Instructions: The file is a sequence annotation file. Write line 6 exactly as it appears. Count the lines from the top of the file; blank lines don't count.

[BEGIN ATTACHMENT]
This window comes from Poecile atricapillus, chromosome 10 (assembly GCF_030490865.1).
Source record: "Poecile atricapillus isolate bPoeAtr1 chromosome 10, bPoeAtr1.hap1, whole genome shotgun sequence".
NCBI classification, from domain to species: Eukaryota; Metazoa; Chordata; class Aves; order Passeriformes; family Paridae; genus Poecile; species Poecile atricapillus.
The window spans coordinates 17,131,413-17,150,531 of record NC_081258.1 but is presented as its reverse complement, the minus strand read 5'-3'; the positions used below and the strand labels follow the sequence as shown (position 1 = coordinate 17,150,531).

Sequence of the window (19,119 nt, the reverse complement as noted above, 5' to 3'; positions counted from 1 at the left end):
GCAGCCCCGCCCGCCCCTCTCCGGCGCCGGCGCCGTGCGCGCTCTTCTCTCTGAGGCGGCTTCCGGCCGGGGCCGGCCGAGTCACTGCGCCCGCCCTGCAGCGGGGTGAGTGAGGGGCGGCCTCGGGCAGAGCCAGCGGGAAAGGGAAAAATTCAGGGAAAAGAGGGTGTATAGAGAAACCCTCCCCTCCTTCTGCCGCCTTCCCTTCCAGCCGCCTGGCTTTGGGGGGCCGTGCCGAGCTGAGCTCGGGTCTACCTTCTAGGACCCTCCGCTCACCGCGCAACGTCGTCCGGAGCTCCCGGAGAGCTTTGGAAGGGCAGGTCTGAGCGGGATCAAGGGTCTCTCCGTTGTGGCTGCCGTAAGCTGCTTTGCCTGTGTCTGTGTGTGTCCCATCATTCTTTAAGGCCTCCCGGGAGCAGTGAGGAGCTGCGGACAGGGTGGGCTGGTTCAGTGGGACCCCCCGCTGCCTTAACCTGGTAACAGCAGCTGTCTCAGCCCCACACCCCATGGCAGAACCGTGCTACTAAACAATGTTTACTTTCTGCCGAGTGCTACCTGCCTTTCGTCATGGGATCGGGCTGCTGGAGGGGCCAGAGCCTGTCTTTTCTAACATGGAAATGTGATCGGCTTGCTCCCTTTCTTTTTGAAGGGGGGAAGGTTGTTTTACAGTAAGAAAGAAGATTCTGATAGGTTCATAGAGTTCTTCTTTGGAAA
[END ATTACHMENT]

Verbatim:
GCAGCCCCGCCCGCCCCTCTCCGGCGCCGGCGCCGTGCGCGCTCTTCTCTCTGAGGCGGCTTCCGGCCGGGGCCGGCCGAGTCACTGCGCCCGCCCTGCAGCGGGGTGAGTGAGGGGCGGCCTCGGGCAGAGCCAGCGGGAAAGGGAAAAATTCAGGGAAAAGAGGGTGTATAGAGAAACCCTCCCCTCCTTCTGCCGCCTTCCCTTCCAGCCGCCTGGCTTTGGGGGGCCGTGCCGAGCTGAGCTCGGGTCTACCTTCTAGGACCCTCCGCTCACCGCGCAACGTCGTCCGGAGCTCCCGGAGAGCTTTGGAAGGGCAGGTCTGAGCGGGATCAAGGGTCTCTCCGTTGTGGCTGCCGTAAGCTGCTTTGCCTGTGTCTGTGTGTGTCCCATCATTCTTTAAGGCCTCCCGGGAGCAGTGAGGAGCTGCGGACAGGGTGGGCTGGTTCAGTGGGACCCCCCGCTGCCTTAACCTGGTAACAGCAGCTGTCTCAGCCCCACACCCCATGGCAGAACCGTGCTACTAAACAATGTTTACTTTCTGCCGAGTGCTACCTGCCTTTCGTCATGGGATCGGGCTGCTGGAGGGGCCAGAGCCTGTCTTTTCTAACATGGAAATGTGATCGGCTTGCTCCCTTTCTTTTTGAAGGGGGGAAGGTTGTTTTACAGTAAGAAAGAAGATTCTGATAGGTTCATAGAGTTCTTCTTTGGAAA